Go for the Gleam in Your Dog's Coat
Omega fatty acids hold the key to glossy dog coats.
Joanne Healey Howl, DVM
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Some newer, naturally based dog food companies avoid AAFCO standards, which are strictly voluntary guidelines. If your dog's food hasn't been AAFCO-tested, try switching to one that has been. You're likely to see a glowing coat within two months.
While most dogs thrive on AAFCO-tested food, some still don't develop a show-ring gloss. As scientists continue to hunt for nutrients to maximize health, breeders and kennel owners turn to various supplements to bring on the bloom. In the past, the shining secret might have been cottage cheese, cod liver oil or corn oil. Today, it might be a blend of herbal antioxidants with vitamin E and fatty acids. But an overly desperate approachtreating the dull coat with skin-promoting additives in random fashion can backfire. Calcium supplements, for example, can bind zinc in the diet and damage the coat, while too much vitamin A can cause thickened skin as well as serious systemic disease.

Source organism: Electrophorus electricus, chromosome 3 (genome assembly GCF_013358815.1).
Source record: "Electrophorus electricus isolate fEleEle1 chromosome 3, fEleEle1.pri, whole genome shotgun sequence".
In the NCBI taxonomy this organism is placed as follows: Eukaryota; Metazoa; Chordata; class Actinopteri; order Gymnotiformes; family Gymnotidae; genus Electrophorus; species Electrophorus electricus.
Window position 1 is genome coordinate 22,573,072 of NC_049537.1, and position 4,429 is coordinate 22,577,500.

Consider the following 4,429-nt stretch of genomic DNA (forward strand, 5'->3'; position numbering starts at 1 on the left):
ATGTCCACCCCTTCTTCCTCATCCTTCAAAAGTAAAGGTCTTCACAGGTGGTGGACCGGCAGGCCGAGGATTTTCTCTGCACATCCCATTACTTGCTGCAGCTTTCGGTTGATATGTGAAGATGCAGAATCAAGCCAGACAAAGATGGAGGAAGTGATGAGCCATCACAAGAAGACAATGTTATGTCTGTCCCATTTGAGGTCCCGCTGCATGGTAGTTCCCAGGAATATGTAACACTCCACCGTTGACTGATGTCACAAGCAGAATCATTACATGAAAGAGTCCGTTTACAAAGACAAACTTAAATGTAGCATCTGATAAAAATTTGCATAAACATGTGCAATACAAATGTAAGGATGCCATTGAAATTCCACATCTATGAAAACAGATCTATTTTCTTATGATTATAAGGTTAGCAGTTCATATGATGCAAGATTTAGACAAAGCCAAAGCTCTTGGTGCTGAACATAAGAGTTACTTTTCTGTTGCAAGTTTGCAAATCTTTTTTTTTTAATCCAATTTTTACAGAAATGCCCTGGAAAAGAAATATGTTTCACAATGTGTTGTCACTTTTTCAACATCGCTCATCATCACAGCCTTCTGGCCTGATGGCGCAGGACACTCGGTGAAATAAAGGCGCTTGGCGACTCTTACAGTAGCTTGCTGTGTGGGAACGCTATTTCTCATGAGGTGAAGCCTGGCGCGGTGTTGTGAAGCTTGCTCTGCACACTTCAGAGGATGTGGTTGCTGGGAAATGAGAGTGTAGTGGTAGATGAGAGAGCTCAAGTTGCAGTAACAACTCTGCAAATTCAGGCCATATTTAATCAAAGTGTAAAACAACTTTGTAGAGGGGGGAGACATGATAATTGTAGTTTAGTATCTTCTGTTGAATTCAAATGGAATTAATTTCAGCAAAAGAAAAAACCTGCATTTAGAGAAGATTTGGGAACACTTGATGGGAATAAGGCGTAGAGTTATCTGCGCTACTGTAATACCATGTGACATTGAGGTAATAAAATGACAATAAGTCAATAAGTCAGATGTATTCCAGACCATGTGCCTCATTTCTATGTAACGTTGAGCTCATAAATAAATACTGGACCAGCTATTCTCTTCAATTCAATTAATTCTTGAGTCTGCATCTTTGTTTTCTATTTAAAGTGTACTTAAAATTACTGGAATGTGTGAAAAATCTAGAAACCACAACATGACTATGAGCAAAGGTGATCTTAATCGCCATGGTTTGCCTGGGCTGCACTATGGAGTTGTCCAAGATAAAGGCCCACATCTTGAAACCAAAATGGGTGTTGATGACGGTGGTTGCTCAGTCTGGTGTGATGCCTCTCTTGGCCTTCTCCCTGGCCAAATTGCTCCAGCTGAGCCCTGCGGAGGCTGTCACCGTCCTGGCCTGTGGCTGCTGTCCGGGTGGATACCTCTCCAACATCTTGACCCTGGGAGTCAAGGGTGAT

Science sometimes confirms the truths in many traditional dog remedies. For example, the whey in cottage cheese is full of B vitamins, an ingredient that old-time farm dog diets lacked. It's also been discovered cod liver oil is high in vitamin A, vitamin D and omega 3 fatty acids, while plant oils are rich in omega 6 fatty acids, all of which are important for skin health. The biggest breakthroughs in skin nutrition, however, have focused on the omega fatty acids. Science began to reveal during the last five years how these fatty acids, long found in home coat remedies, improve a dog's coat and health.
However, fatty acids do more than make a coat glow. "Each type of fatty acid has a different effect on inflammation," said Dan Carey, DVM, a research veterinarian with The Iams Company Technical Center. "The red bricks (omega 6) increase inflammation, and the blue ones (omega 3) decrease it. But a body needs both; you just can't do away with all the red bricks or the house won't stand. What's vital are the correct proportions."
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